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PHILTRUST CO. v. BOHANAN (1960) J. Labrador FACTS: At the time of his death, the testator C. O.

Bohanan was a citizen of the United States and of the State of Nevada. He executed a will and testament and declares that his will and testament, Exhibit A, is fully in accordance with the laws of the state of Nevada and admits the same to probate. The Philippine Trust Company, was appointed the executor of the will. Philtrust filed a project of partition dated January 24, 1956, making, in accordance with the provisions of the will. Out of the total estate (after deducting administration expenses) of P211,639.33 in cash, the testator gave: his grandson P90,819.67 and of all shares of stock of several mining companies, his brother and sister the same amount his children he gave a legacy of only P6,000 each, or a total of P12,000 none to his ex-wife, Magdalena

It is argued that it was error for the trial court to have recognized the Reno divorce secured by the testator from his Filipino wife Magdalena C. Bohanan, and that said divorce should be declared a nullity in this jurisdiction. Lower Court refused to recognize the claim of the widow on the following grounds: the laws of Nevada, of which the deceased was a citizen, allow him to dispose of all of his properties without requiring him to leave any portion of his estate to his wife. A divorced wife doesnt have the right to share in the inheritance, under the laws of the State of Nevada

RULE: National law of testator shall apply. The old Civil Code, which is applicable to this case because the testator died in 1944, expressly provides that successional rights to personal property are to be earned by the national law of the person whose succession is in question. Nevertheless, legal and testamentary successions, in respect to the order of succession as well as to the extent of the successional rights and the intrinsic validity of their provisions, shall be regulated by the national law of the person whose succession is in question, whatever may be the nature of the property and the country in which it is found. (par. 2, Art. 10, old Civil Code, which is the same as par. 2 Art. 16, new Civil Code.) ISSUE/HELD: WON the testamentary dispositions, especially those for the children which are short of the legitime given them by the Civil Code of the Philippines, are valid YES It is not disputed that the laws of Nevada allow a testator to dispose of all his properties by will (Sec. 9905, Complied Nevada Laws of 1925, supra). It does not appear that at time of the hearing of the project of partition, the above-quoted provision was introduced in evidence, as it was the executor's duly to do. The law of Nevada, being a foreign law can only be proved in our courts in the form and manner provided for by our Rules, which are as follows: SEC. 41. Proof of public or official record. An official record or an entry therein, when admissible for any purpose, may be evidenced by an official publication thereof or by a copy tested by the officer having the legal custody of he record, or by his deputy, and accompanied, if the record is not kept in the Philippines, with a certificate that such officer has the custody. . . . (Rule 123). HERE, the foreign law was introduced in evidence by appellant's counsel as Exhibit "2" and again said laws presented by the counsel for the executor and admitted by the Court as Exhibit "B" during the hearing of the case. In addition, the other appellants, children of the testator, do not dispute the above-quoted provision of the laws of the State of Nevada.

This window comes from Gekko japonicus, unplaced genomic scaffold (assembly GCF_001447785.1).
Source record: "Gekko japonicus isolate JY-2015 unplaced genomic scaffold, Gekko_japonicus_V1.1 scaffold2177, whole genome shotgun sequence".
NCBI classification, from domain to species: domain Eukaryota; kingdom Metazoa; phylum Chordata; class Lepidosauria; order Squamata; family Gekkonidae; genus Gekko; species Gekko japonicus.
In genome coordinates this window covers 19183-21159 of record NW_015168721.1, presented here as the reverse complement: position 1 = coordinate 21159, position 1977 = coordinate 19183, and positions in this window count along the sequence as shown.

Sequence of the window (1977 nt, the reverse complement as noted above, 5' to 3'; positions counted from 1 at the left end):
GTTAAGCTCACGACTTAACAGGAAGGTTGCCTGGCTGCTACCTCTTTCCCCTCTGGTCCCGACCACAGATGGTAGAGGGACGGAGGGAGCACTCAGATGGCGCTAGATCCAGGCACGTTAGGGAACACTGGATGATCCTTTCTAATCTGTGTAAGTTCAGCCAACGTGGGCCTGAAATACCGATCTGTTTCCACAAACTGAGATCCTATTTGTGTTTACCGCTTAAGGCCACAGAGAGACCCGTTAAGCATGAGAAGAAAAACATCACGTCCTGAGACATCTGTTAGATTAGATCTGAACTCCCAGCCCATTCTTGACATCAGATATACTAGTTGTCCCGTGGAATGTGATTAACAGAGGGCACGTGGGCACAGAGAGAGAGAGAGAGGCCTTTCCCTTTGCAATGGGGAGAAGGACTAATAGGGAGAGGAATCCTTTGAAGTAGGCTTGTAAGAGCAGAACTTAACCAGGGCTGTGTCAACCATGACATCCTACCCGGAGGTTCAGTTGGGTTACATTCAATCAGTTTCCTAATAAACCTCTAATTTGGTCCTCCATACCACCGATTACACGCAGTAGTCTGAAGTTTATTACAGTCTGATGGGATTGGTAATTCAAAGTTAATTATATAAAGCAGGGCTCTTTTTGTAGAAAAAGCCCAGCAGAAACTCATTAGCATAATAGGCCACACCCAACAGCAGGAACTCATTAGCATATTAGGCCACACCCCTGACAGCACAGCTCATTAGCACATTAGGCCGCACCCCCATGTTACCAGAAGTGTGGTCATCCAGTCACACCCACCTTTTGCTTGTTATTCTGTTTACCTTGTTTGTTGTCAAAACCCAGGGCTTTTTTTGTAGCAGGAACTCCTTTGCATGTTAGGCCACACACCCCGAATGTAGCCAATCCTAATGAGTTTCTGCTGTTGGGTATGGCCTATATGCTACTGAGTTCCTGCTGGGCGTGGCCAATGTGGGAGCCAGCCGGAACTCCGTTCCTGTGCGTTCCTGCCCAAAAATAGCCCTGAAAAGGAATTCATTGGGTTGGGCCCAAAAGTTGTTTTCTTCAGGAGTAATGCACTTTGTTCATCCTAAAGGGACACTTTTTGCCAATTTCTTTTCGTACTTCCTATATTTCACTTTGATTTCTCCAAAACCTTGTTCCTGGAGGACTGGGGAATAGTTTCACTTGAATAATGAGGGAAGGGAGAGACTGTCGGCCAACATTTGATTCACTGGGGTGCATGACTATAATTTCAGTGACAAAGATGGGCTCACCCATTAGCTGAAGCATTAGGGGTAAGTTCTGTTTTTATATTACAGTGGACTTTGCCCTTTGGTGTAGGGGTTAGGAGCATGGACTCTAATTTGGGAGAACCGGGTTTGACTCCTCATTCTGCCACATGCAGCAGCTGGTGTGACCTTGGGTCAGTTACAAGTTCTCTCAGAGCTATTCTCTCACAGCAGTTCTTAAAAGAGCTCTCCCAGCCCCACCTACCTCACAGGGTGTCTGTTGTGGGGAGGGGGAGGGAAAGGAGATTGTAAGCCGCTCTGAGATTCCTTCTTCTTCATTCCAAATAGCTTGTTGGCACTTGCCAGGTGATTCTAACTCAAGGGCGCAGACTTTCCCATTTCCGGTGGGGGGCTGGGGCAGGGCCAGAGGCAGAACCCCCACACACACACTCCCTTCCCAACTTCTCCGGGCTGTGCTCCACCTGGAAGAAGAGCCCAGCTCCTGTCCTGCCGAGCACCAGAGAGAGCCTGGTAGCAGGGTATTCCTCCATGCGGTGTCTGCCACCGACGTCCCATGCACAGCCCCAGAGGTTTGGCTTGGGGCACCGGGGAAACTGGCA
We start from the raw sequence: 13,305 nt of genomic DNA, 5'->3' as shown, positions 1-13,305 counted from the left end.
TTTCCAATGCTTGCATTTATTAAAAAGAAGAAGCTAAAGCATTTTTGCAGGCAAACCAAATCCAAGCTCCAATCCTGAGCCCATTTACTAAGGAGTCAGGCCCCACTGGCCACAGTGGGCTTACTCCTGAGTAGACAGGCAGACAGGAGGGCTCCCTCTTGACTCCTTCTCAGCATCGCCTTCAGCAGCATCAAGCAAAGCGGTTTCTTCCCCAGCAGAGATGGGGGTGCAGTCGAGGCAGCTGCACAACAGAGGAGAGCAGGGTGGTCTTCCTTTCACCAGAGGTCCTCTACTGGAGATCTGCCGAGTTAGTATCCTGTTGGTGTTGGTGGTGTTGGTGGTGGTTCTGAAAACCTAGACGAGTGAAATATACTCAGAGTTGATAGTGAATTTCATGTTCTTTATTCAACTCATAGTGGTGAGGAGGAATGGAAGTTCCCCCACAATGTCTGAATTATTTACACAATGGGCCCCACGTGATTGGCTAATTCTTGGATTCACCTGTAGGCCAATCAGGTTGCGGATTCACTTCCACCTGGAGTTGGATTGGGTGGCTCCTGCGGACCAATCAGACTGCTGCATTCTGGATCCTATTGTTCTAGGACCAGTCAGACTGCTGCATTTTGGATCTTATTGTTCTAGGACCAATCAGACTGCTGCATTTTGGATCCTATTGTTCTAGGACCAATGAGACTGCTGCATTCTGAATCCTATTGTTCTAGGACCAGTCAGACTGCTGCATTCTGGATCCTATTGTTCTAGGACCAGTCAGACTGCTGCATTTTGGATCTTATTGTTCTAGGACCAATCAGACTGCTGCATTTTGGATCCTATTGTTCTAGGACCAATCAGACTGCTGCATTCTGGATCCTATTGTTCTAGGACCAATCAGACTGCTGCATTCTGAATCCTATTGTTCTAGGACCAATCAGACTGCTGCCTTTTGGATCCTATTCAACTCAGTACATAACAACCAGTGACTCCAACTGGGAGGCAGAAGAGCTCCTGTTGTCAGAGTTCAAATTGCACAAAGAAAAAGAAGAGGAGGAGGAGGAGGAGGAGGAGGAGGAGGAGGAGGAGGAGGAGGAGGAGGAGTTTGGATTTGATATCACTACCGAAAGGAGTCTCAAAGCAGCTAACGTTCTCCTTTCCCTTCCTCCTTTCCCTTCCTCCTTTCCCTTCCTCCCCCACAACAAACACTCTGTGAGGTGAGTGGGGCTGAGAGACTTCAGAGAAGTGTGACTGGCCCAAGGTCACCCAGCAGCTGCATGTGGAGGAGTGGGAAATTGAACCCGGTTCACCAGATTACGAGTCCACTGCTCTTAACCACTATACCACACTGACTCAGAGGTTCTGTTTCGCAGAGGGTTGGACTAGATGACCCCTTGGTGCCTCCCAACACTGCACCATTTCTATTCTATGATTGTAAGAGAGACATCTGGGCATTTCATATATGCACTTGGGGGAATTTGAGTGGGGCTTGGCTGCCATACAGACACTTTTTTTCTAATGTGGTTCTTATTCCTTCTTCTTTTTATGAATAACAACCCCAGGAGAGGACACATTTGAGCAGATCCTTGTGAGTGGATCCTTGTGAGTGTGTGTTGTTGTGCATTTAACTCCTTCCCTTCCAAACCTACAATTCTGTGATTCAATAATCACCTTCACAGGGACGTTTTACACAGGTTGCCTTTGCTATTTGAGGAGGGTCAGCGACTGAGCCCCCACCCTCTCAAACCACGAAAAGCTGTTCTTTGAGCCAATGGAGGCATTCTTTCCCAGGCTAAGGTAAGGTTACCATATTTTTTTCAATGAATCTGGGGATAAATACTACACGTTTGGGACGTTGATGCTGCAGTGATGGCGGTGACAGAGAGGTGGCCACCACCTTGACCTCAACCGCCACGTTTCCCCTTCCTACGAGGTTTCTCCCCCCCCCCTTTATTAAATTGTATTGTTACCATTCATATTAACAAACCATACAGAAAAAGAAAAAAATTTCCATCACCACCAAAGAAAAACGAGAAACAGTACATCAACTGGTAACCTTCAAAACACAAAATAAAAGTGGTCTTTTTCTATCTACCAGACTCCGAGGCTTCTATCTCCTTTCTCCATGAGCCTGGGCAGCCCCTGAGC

The SC can take judicial notice of Nevada Law Under all the above circumstances, we are constrained to hold that the pertinent law of Nevada, especially Section 9905 of the Compiled Nevada Laws of 1925, can be taken judicial notice of by us, without proof of such law having been offered at the hearing of the project of partition. As in accordance with Article 10 of the old Civil Code, the validity of testamentary dispositions are to be governed by the national law of the testator, and as it has been decided and it is not disputed that the national law of the testator is that of the State of Nevada, already indicated above, which allows a testator to dispose of all his property according to his will, as in the case at bar, the order of the court approving the project of partition made in accordance with the testamentary provisions, must be, as it is hereby affirmed, with costs against appellants.